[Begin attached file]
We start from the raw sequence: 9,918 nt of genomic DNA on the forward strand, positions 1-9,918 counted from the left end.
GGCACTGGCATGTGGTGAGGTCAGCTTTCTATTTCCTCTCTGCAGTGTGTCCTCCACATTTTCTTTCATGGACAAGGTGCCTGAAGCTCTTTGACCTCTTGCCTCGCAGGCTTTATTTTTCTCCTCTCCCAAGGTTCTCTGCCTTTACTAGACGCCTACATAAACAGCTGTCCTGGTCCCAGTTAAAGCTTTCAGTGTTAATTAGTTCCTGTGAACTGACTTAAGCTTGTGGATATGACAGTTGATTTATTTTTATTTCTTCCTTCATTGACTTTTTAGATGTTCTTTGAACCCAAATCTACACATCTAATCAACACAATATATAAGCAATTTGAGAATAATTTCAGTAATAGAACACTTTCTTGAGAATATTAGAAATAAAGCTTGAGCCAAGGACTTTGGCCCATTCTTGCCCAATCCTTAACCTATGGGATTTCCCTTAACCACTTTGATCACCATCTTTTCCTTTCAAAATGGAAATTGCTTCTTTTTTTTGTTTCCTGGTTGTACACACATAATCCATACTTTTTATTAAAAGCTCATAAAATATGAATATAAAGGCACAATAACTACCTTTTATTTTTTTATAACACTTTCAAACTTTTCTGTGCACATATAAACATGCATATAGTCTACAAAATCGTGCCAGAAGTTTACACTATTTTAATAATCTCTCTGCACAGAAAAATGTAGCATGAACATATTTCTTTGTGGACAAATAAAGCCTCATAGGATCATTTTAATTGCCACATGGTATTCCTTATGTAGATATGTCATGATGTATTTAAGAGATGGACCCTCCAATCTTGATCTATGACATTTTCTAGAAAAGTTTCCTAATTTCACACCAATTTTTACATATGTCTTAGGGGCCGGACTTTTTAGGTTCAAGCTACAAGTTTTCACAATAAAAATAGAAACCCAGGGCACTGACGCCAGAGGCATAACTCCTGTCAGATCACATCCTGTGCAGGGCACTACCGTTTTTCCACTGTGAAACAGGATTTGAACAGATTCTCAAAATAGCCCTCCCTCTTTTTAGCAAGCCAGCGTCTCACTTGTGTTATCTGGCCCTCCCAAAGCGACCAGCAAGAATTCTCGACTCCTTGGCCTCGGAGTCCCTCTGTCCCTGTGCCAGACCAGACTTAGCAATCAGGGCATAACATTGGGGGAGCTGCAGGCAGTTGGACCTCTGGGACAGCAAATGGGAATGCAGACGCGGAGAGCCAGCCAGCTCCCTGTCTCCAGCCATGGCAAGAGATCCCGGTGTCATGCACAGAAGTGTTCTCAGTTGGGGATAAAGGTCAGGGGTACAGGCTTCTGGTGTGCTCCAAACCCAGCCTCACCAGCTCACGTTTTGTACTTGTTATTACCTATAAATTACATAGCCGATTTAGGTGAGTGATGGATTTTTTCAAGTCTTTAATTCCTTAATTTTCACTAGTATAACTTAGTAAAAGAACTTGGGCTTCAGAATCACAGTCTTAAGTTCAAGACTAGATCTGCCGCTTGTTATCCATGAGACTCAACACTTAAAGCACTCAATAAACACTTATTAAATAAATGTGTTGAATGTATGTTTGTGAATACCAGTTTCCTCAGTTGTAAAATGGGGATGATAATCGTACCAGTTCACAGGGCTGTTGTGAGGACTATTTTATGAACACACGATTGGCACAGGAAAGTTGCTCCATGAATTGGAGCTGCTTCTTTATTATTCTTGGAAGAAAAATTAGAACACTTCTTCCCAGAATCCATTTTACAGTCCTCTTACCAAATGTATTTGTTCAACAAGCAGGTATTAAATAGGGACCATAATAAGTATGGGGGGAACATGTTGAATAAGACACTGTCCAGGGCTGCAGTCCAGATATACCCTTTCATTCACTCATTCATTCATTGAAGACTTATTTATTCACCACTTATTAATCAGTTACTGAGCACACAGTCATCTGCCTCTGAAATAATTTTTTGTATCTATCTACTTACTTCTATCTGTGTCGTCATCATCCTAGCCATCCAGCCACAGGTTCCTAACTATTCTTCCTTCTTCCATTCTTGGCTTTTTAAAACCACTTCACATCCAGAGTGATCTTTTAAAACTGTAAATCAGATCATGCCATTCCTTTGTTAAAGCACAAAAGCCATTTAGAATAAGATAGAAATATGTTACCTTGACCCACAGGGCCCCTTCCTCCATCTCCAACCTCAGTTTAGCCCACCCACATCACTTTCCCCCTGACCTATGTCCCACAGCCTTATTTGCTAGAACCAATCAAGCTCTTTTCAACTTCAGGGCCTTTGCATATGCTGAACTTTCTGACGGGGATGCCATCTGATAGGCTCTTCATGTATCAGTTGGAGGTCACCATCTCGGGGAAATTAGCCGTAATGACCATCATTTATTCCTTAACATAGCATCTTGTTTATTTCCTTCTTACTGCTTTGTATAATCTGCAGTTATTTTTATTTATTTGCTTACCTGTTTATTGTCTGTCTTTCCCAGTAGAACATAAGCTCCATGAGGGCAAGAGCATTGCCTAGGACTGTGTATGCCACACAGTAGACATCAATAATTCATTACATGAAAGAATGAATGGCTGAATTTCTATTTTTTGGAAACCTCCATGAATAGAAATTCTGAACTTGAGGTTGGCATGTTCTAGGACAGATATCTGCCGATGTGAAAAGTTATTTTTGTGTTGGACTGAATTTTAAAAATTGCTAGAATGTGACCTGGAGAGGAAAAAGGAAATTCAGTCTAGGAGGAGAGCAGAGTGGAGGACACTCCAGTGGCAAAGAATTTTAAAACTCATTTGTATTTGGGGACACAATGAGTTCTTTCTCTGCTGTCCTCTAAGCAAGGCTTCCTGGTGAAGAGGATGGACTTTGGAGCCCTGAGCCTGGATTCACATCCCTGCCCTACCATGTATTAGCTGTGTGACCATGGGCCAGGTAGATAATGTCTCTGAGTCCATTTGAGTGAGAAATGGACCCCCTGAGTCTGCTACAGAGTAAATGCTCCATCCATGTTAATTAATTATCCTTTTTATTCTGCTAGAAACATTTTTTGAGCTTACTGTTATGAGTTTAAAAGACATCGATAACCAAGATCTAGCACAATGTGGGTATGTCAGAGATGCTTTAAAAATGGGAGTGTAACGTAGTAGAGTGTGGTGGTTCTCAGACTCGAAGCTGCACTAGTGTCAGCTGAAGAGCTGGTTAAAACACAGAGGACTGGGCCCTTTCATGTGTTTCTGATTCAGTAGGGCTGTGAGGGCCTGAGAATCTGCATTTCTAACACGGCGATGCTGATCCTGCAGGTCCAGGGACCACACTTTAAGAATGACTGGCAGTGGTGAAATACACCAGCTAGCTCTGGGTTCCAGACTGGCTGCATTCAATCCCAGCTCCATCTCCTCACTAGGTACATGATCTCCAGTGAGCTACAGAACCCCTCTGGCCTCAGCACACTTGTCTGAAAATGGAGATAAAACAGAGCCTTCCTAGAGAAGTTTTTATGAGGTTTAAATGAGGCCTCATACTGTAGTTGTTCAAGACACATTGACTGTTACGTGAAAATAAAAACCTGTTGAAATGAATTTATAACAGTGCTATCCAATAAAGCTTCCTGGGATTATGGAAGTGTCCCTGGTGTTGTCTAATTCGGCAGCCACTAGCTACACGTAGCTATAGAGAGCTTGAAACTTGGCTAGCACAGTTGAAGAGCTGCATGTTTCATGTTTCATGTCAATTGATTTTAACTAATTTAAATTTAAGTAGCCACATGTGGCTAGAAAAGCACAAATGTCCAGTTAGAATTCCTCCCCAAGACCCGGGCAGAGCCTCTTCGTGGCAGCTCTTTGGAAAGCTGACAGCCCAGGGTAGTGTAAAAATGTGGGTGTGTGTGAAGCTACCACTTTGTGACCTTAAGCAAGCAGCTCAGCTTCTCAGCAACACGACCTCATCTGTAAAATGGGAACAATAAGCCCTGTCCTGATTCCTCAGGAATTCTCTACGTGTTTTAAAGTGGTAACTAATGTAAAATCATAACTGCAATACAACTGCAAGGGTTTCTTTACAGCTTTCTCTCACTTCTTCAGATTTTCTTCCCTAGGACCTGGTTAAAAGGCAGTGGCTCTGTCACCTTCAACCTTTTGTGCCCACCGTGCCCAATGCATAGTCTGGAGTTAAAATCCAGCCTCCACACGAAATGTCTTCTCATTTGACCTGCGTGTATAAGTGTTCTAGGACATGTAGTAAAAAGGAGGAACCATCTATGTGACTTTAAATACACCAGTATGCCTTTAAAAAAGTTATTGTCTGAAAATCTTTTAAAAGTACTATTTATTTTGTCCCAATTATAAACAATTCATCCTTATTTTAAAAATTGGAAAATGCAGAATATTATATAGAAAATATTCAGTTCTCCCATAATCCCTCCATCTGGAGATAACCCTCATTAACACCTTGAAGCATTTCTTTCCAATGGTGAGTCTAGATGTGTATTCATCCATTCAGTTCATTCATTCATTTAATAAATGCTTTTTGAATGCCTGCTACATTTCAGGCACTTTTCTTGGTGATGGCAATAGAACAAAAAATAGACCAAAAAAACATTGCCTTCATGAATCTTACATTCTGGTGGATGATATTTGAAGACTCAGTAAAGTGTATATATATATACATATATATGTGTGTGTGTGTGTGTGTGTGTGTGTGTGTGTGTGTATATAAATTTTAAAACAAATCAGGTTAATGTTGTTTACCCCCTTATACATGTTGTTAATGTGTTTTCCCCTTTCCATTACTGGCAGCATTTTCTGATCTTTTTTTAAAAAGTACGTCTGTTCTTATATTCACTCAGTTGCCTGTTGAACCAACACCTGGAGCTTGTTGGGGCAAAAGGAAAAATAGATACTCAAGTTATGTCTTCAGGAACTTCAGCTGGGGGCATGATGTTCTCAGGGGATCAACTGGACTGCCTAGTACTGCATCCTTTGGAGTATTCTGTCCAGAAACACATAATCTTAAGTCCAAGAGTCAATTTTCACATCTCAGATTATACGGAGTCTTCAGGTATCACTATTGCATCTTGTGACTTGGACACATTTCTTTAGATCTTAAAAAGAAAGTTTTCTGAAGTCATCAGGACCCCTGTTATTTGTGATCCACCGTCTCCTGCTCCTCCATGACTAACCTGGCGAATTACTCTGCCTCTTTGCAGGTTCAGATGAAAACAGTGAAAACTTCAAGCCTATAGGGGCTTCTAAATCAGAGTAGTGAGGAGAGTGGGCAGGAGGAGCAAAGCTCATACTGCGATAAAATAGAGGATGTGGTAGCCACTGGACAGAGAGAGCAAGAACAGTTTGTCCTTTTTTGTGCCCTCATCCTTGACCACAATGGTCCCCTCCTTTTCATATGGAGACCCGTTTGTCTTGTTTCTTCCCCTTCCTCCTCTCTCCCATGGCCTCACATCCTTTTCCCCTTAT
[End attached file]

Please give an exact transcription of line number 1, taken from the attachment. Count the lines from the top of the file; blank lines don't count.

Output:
We start from the raw sequence: 9,918 nt of genomic DNA on the forward strand, positions 1-9,918 counted from the left end.